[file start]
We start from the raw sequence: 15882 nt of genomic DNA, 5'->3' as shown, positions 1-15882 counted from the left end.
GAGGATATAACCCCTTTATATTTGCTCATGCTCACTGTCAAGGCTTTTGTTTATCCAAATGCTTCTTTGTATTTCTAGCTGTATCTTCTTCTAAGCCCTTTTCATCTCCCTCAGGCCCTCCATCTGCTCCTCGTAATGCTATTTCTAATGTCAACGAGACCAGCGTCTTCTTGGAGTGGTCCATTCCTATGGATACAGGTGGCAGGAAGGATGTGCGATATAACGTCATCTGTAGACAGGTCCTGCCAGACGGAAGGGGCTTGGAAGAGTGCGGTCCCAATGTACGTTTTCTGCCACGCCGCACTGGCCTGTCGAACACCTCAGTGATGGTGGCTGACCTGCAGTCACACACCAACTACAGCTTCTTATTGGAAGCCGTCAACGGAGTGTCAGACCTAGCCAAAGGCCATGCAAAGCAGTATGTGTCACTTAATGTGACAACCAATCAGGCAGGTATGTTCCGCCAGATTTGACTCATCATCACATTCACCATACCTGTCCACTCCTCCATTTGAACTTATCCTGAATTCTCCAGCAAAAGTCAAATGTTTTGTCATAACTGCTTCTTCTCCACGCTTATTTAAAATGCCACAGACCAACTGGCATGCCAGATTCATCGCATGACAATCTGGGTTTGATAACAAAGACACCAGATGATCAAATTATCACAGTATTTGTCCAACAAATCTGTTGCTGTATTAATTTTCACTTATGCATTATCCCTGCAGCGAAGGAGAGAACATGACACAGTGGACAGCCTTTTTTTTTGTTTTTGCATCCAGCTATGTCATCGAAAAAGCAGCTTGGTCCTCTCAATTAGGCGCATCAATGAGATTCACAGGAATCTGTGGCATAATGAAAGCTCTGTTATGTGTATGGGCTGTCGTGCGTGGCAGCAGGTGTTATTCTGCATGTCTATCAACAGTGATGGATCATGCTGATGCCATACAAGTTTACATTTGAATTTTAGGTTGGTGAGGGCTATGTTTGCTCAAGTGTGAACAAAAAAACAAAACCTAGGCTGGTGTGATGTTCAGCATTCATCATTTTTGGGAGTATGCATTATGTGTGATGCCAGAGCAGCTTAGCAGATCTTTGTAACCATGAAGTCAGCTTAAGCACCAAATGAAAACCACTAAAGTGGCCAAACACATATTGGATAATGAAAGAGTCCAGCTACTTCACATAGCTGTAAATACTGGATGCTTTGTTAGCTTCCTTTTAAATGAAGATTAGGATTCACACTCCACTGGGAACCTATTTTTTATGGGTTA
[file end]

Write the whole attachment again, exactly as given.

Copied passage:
We start from the raw sequence: 15882 nt of genomic DNA, 5'->3' as shown, positions 1-15882 counted from the left end.
GAGGATATAACCCCTTTATATTTGCTCATGCTCACTGTCAAGGCTTTTGTTTATCCAAATGCTTCTTTGTATTTCTAGCTGTATCTTCTTCTAAGCCCTTTTCATCTCCCTCAGGCCCTCCATCTGCTCCTCGTAATGCTATTTCTAATGTCAACGAGACCAGCGTCTTCTTGGAGTGGTCCATTCCTATGGATACAGGTGGCAGGAAGGATGTGCGATATAACGTCATCTGTAGACAGGTCCTGCCAGACGGAAGGGGCTTGGAAGAGTGCGGTCCCAATGTACGTTTTCTGCCACGCCGCACTGGCCTGTCGAACACCTCAGTGATGGTGGCTGACCTGCAGTCACACACCAACTACAGCTTCTTATTGGAAGCCGTCAACGGAGTGTCAGACCTAGCCAAAGGCCATGCAAAGCAGTATGTGTCACTTAATGTGACAACCAATCAGGCAGGTATGTTCCGCCAGATTTGACTCATCATCACATTCACCATACCTGTCCACTCCTCCATTTGAACTTATCCTGAATTCTCCAGCAAAAGTCAAATGTTTTGTCATAACTGCTTCTTCTCCACGCTTATTTAAAATGCCACAGACCAACTGGCATGCCAGATTCATCGCATGACAATCTGGGTTTGATAACAAAGACACCAGATGATCAAATTATCACAGTATTTGTCCAACAAATCTGTTGCTGTATTAATTTTCACTTATGCATTATCCCTGCAGCGAAGGAGAGAACATGACACAGTGGACAGCCTTTTTTTTTGTTTTTGCATCCAGCTATGTCATCGAAAAAGCAGCTTGGTCCTCTCAATTAGGCGCATCAATGAGATTCACAGGAATCTGTGGCATAATGAAAGCTCTGTTATGTGTATGGGCTGTCGTGCGTGGCAGCAGGTGTTATTCTGCATGTCTATCAACAGTGATGGATCATGCTGATGCCATACAAGTTTACATTTGAATTTTAGGTTGGTGAGGGCTATGTTTGCTCAAGTGTGAACAAAAAAACAAAACCTAGGCTGGTGTGATGTTCAGCATTCATCATTTTTGGGAGTATGCATTATGTGTGATGCCAGAGCAGCTTAGCAGATCTTTGTAACCATGAAGTCAGCTTAAGCACCAAATGAAAACCACTAAAGTGGCCAAACACATATTGGATAATGAAAGAGTCCAGCTACTTCACATAGCTGTAAATACTGGATGCTTTGTTAGCTTCCTTTTAAATGAAGATTAGGATTCACACTCCACTGGGAACCTATTTTTTATGGGTTA